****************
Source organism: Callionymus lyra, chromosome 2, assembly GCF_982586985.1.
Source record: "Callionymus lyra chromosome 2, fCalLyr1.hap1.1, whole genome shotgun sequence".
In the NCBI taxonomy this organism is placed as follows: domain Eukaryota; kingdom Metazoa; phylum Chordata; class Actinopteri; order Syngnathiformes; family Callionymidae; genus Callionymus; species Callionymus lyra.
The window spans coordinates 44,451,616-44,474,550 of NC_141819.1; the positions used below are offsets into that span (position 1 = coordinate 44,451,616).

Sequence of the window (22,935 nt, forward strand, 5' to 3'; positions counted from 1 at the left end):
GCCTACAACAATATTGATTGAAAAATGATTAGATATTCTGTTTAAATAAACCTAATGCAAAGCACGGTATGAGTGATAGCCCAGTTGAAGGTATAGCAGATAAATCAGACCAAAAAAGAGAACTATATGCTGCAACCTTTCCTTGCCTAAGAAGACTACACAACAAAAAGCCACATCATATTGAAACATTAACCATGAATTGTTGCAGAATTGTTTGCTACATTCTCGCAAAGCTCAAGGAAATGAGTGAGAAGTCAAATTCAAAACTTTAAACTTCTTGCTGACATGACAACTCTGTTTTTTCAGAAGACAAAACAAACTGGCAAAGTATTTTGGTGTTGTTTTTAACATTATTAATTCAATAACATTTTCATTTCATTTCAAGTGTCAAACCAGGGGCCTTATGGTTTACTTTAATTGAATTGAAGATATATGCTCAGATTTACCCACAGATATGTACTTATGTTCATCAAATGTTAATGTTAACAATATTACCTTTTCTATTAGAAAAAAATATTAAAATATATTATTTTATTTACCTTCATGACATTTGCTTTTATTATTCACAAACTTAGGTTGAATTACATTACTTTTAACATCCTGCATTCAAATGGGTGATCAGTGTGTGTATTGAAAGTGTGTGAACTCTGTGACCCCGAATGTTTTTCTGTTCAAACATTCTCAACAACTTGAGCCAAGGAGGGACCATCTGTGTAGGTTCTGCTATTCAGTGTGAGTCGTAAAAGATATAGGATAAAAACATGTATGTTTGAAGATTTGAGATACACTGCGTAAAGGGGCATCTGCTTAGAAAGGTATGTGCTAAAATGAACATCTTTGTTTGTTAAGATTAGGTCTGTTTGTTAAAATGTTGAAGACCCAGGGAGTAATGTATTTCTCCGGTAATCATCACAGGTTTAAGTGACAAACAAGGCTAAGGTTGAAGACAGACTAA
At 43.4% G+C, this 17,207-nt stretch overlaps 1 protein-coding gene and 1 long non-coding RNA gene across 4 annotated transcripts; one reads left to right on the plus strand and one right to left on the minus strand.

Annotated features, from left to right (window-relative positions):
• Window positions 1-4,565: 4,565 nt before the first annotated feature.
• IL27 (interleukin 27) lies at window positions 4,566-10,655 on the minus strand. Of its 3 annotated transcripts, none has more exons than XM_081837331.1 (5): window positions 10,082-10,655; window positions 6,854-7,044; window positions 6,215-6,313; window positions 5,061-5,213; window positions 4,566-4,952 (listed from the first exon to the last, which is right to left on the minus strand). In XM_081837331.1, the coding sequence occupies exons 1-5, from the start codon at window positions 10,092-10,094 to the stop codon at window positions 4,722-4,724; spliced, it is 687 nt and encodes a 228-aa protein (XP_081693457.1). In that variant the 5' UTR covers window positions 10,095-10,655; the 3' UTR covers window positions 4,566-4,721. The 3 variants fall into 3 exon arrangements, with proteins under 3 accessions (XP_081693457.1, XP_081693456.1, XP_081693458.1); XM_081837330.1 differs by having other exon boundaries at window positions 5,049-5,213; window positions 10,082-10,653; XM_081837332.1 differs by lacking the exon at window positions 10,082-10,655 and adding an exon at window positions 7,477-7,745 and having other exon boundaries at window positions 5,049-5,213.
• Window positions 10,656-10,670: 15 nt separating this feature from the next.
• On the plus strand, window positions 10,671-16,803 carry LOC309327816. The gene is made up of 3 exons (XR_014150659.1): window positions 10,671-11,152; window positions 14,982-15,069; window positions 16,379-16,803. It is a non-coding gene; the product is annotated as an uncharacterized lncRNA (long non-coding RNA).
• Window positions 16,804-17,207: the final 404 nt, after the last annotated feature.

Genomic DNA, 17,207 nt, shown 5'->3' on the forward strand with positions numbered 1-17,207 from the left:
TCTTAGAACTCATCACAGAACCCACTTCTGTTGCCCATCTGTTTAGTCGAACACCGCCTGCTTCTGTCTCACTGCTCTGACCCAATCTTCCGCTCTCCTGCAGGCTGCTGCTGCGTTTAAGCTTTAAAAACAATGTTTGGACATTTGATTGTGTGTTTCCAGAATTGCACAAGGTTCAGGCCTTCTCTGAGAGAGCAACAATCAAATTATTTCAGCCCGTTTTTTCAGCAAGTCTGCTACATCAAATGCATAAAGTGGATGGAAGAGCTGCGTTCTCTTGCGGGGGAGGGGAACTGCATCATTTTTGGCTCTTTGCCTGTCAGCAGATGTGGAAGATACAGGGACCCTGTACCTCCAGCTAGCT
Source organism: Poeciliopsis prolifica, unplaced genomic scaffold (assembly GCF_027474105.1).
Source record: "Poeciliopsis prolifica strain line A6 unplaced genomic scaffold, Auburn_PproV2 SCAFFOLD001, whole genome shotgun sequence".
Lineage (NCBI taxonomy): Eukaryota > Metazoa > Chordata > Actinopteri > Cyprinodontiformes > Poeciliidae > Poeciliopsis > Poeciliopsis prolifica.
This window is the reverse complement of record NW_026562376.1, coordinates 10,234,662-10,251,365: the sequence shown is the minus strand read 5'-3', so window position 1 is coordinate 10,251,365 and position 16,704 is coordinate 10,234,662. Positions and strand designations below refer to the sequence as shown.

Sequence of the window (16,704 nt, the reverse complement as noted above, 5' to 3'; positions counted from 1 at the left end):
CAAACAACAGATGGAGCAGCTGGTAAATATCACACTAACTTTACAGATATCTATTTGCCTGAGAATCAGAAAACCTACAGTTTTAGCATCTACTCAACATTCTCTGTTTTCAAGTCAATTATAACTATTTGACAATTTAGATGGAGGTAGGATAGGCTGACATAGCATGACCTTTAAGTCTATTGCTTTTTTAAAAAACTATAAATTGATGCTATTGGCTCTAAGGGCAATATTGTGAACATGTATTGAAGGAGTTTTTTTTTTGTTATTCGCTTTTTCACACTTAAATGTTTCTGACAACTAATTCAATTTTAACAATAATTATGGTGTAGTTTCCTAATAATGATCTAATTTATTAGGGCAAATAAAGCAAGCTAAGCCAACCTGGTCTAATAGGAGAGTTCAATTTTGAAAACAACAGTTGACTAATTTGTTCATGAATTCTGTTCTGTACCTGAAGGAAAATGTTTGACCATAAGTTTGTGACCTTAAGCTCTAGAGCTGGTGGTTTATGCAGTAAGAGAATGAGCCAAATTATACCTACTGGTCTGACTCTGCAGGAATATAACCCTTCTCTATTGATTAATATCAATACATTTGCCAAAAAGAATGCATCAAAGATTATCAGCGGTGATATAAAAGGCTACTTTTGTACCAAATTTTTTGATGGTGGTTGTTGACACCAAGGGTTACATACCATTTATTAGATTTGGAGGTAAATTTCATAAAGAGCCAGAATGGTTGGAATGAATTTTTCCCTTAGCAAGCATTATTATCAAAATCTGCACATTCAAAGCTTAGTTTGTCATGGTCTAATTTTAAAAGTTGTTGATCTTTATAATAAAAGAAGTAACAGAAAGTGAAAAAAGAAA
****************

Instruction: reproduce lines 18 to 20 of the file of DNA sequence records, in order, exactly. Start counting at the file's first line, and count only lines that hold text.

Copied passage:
Lineage (NCBI taxonomy): Eukaryota > Metazoa > Chordata > Actinopteri > Cyprinodontiformes > Poeciliidae > Poeciliopsis > Poeciliopsis prolifica.
This window is the reverse complement of record NW_026562376.1, coordinates 10,234,662-10,251,365: the sequence shown is the minus strand read 5'-3', so window position 1 is coordinate 10,251,365 and position 16,704 is coordinate 10,234,662. Positions and strand designations below refer to the sequence as shown.

Sequence of the window (16,704 nt, the reverse complement as noted above, 5' to 3'; positions counted from 1 at the left end):